: Scale Testing for the Experiment Programme ’09 (STEP’09)
Geneva, 1 July 2009. Preparations are under way for the restart of the Large Hadron Collider (LHC) the world’s most powerful particle accelerator. One of the most important systems needed to support the experiments that will utilise this great machine is the global computing grid: the worldwide LHC Computing Grid (WLCG). After months of preparation and two intensive weeks of 24×7 operation the LHC experiments are celebrating the achievement of a new set of goals aimed at demonstrating full readiness for the LHC data taking run expected to start later this year. Whilst there have been several large-scale data-processing tests in recent years, this was the first production demonstration involving all of the key elements from data taking through to analysis. Records of all sorts were established: data taking throughput, data import and export rates between the various Grid sites, as well as huge numbers of analysis, simulation and reprocessing jobs – ATLAS alone running close to 1M analysis jobs and achieving 6GB/s, of “Grid traffic”, the equivalent of a DVD worth of data a second, sustained over long periods. This result is particularly timely as it coincides with the transition of Grids into long-term sustainable e-infrastructures, clearly of fundamental importance to projects of the lifetime of the LHC. With the restart of the LHC only months away, one can expect a large increase in the number of Grid users: from several hundred unique users today to several thousand when data taking and analysis commences. This can only happen through significant streamlining of operations and the simplification of end-users’ interaction with the Grid. STEP’09 included massive-scale testing of end-user analysis scenarios, including “community-support” infrastructures, whereby the community is trained and enabled to be largely self-supporting, backed by a core of Grid and application experts.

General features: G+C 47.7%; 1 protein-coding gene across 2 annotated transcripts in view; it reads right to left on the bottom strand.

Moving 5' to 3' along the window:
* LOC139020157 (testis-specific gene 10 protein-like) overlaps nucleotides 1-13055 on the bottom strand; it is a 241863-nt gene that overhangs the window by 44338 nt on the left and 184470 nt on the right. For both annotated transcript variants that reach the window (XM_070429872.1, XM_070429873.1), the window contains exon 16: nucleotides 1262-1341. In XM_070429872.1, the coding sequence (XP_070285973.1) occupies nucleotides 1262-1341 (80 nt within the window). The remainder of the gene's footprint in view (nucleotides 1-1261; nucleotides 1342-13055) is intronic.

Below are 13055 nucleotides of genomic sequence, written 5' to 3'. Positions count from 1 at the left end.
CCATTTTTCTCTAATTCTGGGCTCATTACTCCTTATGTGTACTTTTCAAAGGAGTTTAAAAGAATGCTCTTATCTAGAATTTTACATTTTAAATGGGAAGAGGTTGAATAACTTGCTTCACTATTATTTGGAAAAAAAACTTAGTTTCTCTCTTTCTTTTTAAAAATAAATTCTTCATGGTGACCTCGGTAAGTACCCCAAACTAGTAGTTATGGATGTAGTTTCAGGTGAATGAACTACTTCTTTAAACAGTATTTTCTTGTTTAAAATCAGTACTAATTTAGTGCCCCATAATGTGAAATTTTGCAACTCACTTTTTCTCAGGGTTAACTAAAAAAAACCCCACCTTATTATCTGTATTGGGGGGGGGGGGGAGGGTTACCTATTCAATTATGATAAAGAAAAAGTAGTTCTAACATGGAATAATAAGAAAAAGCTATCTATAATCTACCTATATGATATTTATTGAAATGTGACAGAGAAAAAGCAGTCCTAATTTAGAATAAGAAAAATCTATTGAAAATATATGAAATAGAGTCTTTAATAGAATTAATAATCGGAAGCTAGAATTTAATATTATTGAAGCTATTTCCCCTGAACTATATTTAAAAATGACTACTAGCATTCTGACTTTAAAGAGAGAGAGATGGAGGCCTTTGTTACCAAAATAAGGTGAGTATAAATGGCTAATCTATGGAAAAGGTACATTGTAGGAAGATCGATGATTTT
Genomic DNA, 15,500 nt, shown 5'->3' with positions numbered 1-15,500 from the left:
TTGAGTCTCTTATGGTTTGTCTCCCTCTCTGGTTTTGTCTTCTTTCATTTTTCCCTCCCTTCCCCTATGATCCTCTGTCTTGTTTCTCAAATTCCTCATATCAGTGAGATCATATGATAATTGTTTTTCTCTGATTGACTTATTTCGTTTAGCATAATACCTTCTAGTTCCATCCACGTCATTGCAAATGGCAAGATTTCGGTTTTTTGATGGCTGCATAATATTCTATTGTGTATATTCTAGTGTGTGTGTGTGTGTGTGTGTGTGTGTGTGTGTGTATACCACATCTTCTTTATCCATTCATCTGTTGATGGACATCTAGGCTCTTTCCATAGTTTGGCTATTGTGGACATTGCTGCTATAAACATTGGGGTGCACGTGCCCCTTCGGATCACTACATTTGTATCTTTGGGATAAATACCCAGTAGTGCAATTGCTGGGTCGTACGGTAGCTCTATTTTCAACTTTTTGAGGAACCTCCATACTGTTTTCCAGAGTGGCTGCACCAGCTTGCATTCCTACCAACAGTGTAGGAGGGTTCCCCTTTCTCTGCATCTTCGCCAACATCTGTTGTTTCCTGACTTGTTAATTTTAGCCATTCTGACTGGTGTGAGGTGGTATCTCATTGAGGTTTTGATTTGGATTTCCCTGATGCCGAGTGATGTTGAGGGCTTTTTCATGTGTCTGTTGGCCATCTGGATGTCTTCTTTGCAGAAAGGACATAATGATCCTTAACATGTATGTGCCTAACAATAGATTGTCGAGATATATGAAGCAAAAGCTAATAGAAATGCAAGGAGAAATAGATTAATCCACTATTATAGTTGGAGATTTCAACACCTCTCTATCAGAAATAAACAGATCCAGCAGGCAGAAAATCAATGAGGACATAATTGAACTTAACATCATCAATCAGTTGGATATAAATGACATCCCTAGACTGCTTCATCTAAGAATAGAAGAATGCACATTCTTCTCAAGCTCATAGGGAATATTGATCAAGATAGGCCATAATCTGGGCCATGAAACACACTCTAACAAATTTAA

WLCG combines the IT power of more than 140 computer centres, the result of collaboration between 33 countries.
Sergio Bertolucci, director of research and computing at CERN said: “The 4 LHC experiments – ATLAS, CMS, ALICE and LHCb – have demonstrated their ability to manage their nominal data rates concurrently. For the first time all aspects of the experiments’ computing were exercised simultaneously: simulation, data processing and analysis. This gives them the confidence that they will be able to efficiently analyze the first data from the LHC later this year.”
Bob Jones, director of the EGEE project remarked “such a significant achievement is also a valuable testament to the state of maturity of the EGEE infrastructure and its ability to interoperate with major Grid infrastructures in other parts of the world. Ensuring that this level of service continues uninterrupted as we transition from EGEE to EGI is clearly essential to our users, including flagship communities such as High Energy Physics.”
“This is another significant step to demonstrating shared infrastructures can be used by multiple high throughput science communities simultaneously,” said Ruth Pordes, executive director of the Open Science Grid consortium. “ATLAS and CMS are not only proving the usability of OSG, but contributing to maturing national distributed facilities in the US for other sciences.”